Editor's Note: The following article was written by Jim Koford, Vice President, Shark Investing.
We started the day with a modest bounce, but traders quickly faded the opening gap. The indices are flopping around the flat line, but we're not too far off yesterday afternoon's lows and it's a mixed bag out there. Consumer discretionary and materials are leading to the upside, while energy is the main laggard.
Under the surface, there is a smattering of names like Star Bulk Carriers (SBLK), Navios Maritime (NM) and Safe Bulkers (SB) in the shippers and VisionChina Media (VISN) and ChinaCache International (CCIH) in my China watchlist that are acting well, but I'm seeing plenty of reversals again. Overall, it's a slog out there, but that's been the case since Monday morning's upside gap.
I'm digging through the charts and am watching for any setups to develop as the day wears on, but the overriding emotion today seems to be hearty disinterest. It looks like Rev picked a great day to take his family to go play in the snow.
Dec. 13, 2013 | 8:48 AM EDT
Pay Attention to the Pitfalls
- ut for now, the broader uptrend remains very much intact.
Heading into December, the market wasn't as extended to the upside as it had been back in May or even toward the end of October, but things were quite overbought. This left conditions ripe for the sort of pullback that we have seen over the past couple of weeks.
The fact, however, is that the S&P 500 and the Nasdaq are not even 2 percentage points off the highs, and the Dow is barely over that mark. One of the most bullish things a market can do is get overbought and stay overbought, but those sorts of conditions don't make it easy to do more than some very short-term trading. We desperately needed some backing-and-filling, and that's exactly what we've seen... so far.
Probably the most challenging aspect of trading lately is that there hasn't been a lot of good movement under the surface. Leaders like Baidu BIDU, Google (GOOG), Yahoo! (YHOO), MasterCard (MA) and Priceline (PCLN) have continued to act very well, and Facebook (FB) and Twitter (TWTR) have put in some solid bars. Overall though, sharp reversals have been abundant and momentum players have been reluctant. You have needed to be a sharpshooter to pick off some good trades lately.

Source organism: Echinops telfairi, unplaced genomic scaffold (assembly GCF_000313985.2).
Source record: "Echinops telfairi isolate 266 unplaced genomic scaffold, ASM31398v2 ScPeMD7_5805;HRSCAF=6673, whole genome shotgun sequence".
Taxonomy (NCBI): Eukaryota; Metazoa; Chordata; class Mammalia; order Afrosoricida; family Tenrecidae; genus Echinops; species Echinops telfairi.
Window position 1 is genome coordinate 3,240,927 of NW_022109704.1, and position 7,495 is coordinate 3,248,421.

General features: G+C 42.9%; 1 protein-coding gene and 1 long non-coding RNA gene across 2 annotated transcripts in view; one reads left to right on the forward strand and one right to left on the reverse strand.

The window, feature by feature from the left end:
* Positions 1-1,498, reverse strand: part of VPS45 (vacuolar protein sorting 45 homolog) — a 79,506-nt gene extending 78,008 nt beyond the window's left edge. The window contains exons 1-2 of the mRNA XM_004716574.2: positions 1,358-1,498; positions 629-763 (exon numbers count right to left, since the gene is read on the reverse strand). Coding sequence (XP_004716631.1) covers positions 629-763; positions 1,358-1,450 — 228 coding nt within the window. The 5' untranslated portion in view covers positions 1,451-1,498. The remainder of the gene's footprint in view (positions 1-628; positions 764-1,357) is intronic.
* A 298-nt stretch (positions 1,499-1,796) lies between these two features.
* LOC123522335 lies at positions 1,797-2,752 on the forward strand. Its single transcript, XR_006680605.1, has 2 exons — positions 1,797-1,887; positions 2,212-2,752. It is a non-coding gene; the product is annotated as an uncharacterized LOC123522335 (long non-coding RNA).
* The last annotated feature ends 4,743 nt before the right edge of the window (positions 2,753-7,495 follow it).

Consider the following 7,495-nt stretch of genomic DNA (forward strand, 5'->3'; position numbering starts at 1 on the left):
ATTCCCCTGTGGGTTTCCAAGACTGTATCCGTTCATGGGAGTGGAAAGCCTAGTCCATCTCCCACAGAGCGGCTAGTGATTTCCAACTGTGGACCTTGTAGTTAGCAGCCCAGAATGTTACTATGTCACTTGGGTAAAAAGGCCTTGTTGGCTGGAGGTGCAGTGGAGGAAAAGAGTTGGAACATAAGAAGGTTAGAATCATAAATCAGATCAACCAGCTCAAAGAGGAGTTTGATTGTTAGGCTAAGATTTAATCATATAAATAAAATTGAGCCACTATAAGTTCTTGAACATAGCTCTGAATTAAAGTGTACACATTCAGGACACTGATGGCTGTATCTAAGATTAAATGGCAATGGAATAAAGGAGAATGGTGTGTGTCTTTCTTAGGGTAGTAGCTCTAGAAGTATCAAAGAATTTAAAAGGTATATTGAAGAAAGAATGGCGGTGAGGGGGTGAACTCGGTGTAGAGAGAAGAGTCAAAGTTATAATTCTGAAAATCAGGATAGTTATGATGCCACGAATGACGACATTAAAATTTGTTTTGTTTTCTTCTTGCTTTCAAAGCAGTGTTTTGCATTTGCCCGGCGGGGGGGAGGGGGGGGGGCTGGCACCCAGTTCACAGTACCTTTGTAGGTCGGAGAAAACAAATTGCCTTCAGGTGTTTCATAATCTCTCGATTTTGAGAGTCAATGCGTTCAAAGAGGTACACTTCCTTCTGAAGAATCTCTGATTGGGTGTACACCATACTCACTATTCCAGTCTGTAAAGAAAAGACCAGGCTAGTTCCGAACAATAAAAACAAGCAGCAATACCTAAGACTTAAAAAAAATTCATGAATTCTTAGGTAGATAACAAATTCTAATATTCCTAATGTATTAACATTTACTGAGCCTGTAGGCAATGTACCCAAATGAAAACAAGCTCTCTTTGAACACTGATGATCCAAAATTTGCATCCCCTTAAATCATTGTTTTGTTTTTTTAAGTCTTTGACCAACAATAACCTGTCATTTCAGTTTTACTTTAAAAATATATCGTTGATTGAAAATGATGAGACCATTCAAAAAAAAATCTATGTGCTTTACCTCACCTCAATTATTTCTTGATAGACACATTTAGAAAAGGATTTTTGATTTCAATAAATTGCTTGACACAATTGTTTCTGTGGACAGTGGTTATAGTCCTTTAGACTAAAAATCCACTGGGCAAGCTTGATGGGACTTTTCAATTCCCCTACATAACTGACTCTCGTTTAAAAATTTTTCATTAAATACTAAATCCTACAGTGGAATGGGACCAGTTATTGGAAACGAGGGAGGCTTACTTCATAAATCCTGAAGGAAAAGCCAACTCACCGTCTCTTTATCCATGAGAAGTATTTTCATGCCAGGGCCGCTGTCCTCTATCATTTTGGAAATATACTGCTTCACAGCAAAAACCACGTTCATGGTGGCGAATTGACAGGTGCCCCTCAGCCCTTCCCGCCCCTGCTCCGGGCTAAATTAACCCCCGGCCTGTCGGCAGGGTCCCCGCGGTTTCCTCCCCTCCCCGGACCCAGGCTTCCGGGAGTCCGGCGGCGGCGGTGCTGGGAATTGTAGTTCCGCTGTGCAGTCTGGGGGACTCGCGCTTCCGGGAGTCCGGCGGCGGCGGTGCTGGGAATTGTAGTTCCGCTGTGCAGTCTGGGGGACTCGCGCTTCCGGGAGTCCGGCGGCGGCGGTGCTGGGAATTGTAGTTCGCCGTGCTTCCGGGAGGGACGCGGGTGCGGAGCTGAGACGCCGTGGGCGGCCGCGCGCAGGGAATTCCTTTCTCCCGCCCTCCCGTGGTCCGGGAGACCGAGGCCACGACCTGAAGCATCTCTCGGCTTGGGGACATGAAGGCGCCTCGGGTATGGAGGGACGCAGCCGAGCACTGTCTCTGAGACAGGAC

Despite another weak close Thursday, that changed to some degree, as names including Cytrx (CYTR), Pointer Telocation (PNTR), Idera (IDRA), AerCap (AER), Icad (ICAD) and Gentex (GNTX) put in some solid bars and offered various entry points throughout the session. It was encouraging to see movement like that with the market closer to some support levels.
Of course, any time there's some red on the screens -- or heaven forbid, consecutive down days -- the good folks in the media begin asking if this is the beginning of the end. Their guests, in turn, will obligingly come up with any number of reasons that they think that stocks are surely headed lower. The most obvious culprits right now (as I am sure you are well aware, because they're getting wall-to-wall coverage on all the financial networks) are the possibility that the Fed will taper its quantitative easing (QE) program and gains harvesting.
Although it took them a few years to figure it out, everyone now agrees that this bull market has been driven by liquidity. And now everyone seems to know ahead of time the pandemonium that will ensue when Dr. Ben and his Merry Band of Economists begin to ease back on the throttle. Just like they knew that the Fed was going to start to taper back in September.
Given the influence of QE, it's not hard to wonder if they're right, but the simple truth is that no one really knows. If I have learned one thing over the years, it is that absolutely no one is smarter than this market. What I can count on is that the market gods are going to do what they're going to do regardless.
The bottom line is that the broader uptrend is very much intact. All trends eventually end, and this one will, too. Given how far we've come, it's really hard to avoid the temptation to say that the bull has run far enough, but it's hard to be overly bearish with the indices barely off record highs. It's impossible to accurately predict turning points. You've seen people try to do it this year, last year, back in 2008 and in 2007, and on and on, but to no avail, and that's why we never play that game with our capital.
For now, the trade remains to avoid chasing much when the market is overbought and look to deploy capital into pullbacks. That can change at any second, but until there is hard evidence that this approach isn't working, that's what we'll continue to strive to do.
Pay attention to the pitfalls, and be mentally prepared to shift to a more defensive posture. We can draw those lines in the sand, but so far there's been no evidence that the bears are starting to gain a toe-hold.